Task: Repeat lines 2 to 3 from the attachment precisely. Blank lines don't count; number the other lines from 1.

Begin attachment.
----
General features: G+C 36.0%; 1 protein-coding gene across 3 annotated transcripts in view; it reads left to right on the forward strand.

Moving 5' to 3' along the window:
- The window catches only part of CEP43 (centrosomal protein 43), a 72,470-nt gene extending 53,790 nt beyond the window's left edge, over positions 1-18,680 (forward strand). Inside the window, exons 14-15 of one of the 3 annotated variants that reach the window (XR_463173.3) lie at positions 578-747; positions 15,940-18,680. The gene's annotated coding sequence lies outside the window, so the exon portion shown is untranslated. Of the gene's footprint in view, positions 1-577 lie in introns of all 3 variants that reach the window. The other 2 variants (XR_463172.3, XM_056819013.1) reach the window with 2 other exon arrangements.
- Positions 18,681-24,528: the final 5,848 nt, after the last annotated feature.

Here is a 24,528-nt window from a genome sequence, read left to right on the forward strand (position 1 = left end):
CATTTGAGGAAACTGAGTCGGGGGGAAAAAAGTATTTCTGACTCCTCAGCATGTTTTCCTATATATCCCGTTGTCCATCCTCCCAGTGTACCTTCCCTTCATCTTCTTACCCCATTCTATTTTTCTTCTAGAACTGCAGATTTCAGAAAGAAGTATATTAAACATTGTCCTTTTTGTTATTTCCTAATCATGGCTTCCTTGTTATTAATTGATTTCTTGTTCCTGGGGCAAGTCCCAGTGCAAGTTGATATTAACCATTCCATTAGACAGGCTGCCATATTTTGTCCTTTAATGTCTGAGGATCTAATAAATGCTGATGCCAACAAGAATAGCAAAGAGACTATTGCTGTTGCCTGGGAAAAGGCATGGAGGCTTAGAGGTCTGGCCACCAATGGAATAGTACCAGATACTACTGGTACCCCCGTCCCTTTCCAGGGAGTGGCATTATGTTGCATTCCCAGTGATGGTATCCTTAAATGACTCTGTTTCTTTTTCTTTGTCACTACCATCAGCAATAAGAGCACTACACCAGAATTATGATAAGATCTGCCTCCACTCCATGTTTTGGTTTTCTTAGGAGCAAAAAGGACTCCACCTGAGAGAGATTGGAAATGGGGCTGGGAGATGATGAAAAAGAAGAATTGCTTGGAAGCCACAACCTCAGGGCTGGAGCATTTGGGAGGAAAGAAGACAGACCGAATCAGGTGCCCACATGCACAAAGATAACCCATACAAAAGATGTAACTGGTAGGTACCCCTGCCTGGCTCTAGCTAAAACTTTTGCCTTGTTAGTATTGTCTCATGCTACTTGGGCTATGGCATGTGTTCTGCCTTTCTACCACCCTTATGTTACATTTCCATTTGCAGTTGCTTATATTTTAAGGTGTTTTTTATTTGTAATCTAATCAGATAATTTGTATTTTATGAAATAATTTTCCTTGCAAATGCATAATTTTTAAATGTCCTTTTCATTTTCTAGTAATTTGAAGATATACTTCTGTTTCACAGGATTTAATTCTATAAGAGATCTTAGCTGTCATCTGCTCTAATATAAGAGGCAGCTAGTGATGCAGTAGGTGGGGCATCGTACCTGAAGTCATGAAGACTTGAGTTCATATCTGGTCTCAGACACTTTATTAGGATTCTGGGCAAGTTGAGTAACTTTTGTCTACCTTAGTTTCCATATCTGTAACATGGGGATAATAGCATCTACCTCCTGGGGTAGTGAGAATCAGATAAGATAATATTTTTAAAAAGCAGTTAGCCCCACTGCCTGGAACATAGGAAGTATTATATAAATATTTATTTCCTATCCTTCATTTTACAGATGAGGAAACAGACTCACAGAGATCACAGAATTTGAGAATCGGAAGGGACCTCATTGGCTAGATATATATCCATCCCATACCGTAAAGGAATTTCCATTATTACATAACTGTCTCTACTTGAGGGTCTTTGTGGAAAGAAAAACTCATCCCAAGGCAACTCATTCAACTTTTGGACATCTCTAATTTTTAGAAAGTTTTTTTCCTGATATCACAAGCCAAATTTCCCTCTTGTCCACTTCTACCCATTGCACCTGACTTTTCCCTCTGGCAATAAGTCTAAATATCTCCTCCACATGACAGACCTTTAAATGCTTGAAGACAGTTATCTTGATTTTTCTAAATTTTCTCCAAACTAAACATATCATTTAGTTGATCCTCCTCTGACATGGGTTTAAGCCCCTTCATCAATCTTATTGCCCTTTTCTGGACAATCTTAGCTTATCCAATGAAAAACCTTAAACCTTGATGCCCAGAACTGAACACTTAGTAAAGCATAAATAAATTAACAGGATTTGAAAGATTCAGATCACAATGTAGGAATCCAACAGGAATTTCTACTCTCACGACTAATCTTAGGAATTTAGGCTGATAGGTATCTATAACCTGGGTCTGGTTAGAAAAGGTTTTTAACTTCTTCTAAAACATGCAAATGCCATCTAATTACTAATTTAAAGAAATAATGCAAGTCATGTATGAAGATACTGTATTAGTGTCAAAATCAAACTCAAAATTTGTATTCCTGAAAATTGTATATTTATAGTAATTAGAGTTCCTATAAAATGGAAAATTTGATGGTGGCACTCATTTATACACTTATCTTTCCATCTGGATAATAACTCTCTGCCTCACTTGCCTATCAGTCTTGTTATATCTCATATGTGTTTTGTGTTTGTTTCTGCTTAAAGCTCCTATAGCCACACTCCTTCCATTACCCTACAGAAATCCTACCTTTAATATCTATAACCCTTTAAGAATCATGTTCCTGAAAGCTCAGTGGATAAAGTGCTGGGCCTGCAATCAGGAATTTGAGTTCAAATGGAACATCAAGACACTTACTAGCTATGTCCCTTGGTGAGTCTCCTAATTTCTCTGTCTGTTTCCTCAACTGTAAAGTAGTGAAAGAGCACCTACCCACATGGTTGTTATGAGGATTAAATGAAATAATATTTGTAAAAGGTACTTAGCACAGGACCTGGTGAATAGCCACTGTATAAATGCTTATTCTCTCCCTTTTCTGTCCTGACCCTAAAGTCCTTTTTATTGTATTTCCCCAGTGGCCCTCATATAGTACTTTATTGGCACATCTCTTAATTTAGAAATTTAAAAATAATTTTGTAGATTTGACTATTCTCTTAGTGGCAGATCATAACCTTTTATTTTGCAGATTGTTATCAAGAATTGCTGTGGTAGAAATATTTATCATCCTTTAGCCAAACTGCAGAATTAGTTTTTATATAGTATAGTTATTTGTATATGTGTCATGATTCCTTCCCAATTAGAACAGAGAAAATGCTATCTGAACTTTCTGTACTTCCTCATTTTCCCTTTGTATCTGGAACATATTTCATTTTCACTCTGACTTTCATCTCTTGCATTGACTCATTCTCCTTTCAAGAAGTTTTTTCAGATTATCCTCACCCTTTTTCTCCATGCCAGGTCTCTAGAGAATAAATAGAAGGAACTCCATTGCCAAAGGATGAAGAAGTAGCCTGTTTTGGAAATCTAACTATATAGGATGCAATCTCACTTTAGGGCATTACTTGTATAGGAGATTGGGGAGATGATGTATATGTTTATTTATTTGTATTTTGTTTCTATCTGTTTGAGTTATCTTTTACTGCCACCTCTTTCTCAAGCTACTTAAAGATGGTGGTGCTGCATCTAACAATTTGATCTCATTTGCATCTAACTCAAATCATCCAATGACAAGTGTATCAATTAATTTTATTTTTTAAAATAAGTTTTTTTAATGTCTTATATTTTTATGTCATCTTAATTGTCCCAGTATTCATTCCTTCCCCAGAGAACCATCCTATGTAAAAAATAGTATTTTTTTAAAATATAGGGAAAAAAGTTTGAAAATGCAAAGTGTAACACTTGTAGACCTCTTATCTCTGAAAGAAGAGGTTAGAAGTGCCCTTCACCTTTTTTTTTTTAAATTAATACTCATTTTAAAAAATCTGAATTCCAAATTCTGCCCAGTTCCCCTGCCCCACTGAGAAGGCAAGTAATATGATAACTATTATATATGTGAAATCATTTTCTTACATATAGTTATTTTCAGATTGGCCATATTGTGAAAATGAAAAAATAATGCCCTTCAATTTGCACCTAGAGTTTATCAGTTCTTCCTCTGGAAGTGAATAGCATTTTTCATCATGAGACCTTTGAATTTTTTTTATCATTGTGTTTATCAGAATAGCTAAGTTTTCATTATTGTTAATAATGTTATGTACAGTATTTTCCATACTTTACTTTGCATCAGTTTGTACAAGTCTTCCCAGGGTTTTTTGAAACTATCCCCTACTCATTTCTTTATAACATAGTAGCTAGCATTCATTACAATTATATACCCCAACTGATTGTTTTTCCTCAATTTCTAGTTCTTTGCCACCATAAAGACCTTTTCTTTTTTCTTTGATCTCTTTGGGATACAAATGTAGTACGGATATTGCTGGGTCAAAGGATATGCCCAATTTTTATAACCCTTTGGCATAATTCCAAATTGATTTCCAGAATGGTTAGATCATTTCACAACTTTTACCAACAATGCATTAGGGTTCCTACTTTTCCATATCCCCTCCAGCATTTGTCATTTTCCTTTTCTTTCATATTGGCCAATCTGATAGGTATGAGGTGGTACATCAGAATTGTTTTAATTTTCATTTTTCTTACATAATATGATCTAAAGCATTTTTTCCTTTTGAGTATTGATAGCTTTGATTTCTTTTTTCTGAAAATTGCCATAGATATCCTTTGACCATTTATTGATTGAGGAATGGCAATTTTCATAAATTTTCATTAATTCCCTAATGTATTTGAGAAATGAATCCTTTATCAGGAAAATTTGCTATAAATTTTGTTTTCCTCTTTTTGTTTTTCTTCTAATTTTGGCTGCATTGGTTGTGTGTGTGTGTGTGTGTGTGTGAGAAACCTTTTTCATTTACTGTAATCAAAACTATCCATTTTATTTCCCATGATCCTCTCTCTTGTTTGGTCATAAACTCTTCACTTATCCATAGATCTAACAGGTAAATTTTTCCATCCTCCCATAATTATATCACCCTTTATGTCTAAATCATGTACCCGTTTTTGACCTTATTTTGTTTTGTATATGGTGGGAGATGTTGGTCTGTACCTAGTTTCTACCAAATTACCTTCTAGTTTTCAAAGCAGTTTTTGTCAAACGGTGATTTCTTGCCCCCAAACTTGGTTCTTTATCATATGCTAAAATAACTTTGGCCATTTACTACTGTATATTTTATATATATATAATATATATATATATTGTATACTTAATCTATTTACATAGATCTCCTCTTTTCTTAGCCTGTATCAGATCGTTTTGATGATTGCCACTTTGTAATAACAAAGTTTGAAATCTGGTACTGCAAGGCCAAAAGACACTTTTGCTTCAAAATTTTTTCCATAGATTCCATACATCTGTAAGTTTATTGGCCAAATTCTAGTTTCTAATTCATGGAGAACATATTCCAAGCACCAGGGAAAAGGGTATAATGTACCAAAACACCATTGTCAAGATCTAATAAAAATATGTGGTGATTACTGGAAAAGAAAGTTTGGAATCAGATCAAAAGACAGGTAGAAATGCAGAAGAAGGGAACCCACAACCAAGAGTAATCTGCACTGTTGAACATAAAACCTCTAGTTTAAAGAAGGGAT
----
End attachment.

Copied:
Moving 5' to 3' along the window:
- The window catches only part of CEP43 (centrosomal protein 43), a 72,470-nt gene extending 53,790 nt beyond the window's left edge, over positions 1-18,680 (forward strand). Inside the window, exons 14-15 of one of the 3 annotated variants that reach the window (XR_463173.3) lie at positions 578-747; positions 15,940-18,680. The gene's annotated coding sequence lies outside the window, so the exon portion shown is untranslated. Of the gene's footprint in view, positions 1-577 lie in introns of all 3 variants that reach the window. The other 2 variants (XR_463172.3, XM_056819013.1) reach the window with 2 other exon arrangements.